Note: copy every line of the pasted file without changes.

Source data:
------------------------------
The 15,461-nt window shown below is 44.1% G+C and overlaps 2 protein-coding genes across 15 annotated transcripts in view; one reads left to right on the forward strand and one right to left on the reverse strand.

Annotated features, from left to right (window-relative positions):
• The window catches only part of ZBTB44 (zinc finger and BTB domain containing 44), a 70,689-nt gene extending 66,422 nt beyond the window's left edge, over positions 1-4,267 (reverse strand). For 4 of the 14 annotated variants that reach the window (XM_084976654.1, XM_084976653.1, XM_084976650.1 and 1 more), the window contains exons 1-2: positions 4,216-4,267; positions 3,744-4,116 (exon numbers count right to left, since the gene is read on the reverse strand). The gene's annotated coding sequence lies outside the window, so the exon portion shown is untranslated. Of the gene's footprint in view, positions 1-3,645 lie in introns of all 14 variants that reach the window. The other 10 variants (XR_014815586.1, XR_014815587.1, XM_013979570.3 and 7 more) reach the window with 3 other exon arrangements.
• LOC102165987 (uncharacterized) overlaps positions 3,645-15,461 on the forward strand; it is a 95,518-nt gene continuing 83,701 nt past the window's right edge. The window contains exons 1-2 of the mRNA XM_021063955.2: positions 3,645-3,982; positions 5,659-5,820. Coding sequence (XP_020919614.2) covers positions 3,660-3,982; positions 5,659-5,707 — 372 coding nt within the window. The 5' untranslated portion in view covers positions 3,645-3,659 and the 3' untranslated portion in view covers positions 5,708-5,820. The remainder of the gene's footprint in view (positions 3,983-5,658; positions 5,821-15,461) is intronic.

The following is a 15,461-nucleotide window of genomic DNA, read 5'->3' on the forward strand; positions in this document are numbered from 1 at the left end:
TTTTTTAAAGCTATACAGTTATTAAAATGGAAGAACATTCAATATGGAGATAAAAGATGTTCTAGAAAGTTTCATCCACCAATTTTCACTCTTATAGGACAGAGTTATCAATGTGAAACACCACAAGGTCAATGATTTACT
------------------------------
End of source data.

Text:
The 15,461-nt window shown below is 44.1% G+C and overlaps 2 protein-coding genes across 15 annotated transcripts in view; one reads left to right on the forward strand and one right to left on the reverse strand.

Annotated features, from left to right (window-relative positions):
• The window catches only part of ZBTB44 (zinc finger and BTB domain containing 44), a 70,689-nt gene extending 66,422 nt beyond the window's left edge, over positions 1-4,267 (reverse strand). For 4 of the 14 annotated variants that reach the window (XM_084976654.1, XM_084976653.1, XM_084976650.1 and 1 more), the window contains exons 1-2: positions 4,216-4,267; positions 3,744-4,116 (exon numbers count right to left, since the gene is read on the reverse strand). The gene's annotated coding sequence lies outside the window, so the exon portion shown is untranslated. Of the gene's footprint in view, positions 1-3,645 lie in introns of all 14 variants that reach the window. The other 10 variants (XR_014815586.1, XR_014815587.1, XM_013979570.3 and 7 more) reach the window with 3 other exon arrangements.
• LOC102165987 (uncharacterized) overlaps positions 3,645-15,461 on the forward strand; it is a 95,518-nt gene continuing 83,701 nt past the window's right edge. The window contains exons 1-2 of the mRNA XM_021063955.2: positions 3,645-3,982; positions 5,659-5,820. Coding sequence (XP_020919614.2) covers positions 3,660-3,982; positions 5,659-5,707 — 372 coding nt within the window. The 5' untranslated portion in view covers positions 3,645-3,659 and the 3' untranslated portion in view covers positions 5,708-5,820. The remainder of the gene's footprint in view (positions 3,983-5,658; positions 5,821-15,461) is intronic.

The following is a 15,461-nucleotide window of genomic DNA, read 5'->3' on the forward strand; positions in this document are numbered from 1 at the left end:
TTTTTTAAAGCTATACAGTTATTAAAATGGAAGAACATTCAATATGGAGATAAAAGATGTTCTAGAAAGTTTCATCCACCAATTTTCACTCTTATAGGACAGAGTTATCAATGTGAAACACCACAAGGTCAATGATTTACT